The instructor (Alicia’s good friend Bethany!) was incredibly friendly and helpful to me and the other new attendees – she showed us how to set the bike up, the proper height for the seat, and how our feet should be situated. More people filled up the other bikes and we all started slow cycling to warm up. As newbies, we were told to focus just on riding and form, and we could jump in and out of the more advanced moves as we felt comfortable. The lights were dimmed, the music was turned up, and we got to work! Non-stop spinning, with periods of more resistance and slower motions, mixed with periods of standing up and alternating in “jumps” made for some really awesome, intense cardio. I didn’t do as much of the standing up spinning because my legs aren’t as strong as I’d like them to be, plus with my heart condition I got tired pretty quickly. I did keep the intensity at a level I could handle but that also challenged me and I alternated between a lower resistance and faster pace with a higher resistance and lower pace. It was a lot of fun, and really got me sweating! The instructor showed me how to keep my feet and heels for better form, and she encouraged us to do whatever was comfortable for us. I am glad I pushed myself more than I normally would, but also knew when to do my own thing. After the 30 minute session, we did a quick cool down on the bike before hopping off and heading over to the TRX area.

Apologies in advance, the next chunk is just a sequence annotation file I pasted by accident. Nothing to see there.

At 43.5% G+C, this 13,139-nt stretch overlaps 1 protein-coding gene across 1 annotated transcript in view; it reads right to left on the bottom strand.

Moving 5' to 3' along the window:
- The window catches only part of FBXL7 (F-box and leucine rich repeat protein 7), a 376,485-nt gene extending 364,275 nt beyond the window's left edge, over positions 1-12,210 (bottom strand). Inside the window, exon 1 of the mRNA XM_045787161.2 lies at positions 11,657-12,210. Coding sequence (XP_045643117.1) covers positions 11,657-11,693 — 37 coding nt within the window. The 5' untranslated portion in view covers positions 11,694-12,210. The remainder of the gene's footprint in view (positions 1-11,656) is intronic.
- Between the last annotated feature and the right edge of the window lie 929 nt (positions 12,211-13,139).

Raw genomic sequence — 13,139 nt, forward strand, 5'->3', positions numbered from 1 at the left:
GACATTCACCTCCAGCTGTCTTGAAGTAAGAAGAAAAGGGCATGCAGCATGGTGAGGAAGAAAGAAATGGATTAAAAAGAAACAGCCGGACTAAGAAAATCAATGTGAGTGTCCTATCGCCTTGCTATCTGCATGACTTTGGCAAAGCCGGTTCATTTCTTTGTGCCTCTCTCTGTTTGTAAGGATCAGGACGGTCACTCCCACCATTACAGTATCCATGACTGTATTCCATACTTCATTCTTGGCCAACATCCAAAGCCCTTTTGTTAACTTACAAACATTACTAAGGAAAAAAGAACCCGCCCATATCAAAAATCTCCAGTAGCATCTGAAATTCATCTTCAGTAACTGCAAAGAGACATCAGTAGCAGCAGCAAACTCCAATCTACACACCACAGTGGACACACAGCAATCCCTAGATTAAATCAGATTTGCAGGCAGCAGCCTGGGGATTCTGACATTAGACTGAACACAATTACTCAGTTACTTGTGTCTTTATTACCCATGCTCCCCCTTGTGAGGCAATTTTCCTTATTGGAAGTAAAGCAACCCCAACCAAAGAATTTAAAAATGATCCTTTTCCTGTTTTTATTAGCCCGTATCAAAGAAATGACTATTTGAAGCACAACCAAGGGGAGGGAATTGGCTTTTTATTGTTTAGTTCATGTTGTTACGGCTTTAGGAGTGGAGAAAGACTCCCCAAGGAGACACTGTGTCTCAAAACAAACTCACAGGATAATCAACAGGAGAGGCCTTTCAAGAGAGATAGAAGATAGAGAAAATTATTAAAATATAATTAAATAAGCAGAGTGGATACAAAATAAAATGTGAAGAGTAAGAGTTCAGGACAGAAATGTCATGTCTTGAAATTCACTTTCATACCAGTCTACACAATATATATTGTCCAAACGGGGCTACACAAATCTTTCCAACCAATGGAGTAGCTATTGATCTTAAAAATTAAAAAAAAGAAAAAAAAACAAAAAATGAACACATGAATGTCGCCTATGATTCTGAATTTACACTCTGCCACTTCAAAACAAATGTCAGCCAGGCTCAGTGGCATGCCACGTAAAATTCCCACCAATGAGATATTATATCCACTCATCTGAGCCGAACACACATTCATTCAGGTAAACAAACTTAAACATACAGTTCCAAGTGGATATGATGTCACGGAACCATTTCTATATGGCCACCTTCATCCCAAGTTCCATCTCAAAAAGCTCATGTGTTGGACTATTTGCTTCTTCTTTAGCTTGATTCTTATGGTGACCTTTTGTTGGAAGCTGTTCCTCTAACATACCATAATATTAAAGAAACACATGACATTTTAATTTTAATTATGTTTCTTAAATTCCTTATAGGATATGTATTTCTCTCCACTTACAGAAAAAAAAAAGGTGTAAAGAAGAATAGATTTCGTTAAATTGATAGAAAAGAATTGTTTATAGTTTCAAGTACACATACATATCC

It was interesting getting to use the suspension trainer for the first time, too. We did lunges, push ups (while we were standing), SO MANY PLANKS, and some other strength moves. Then we did a little stretching at the end. It was really intense and I got a great workout. I also learned how much work I need to do on my muscles, I don’t have much strength in my arms.

Overall, it was a fun experience and I will definitely take more spinning classes in the future. My only concern was the price – it does add up if you go enough (but if you love it, it’ll be worth it).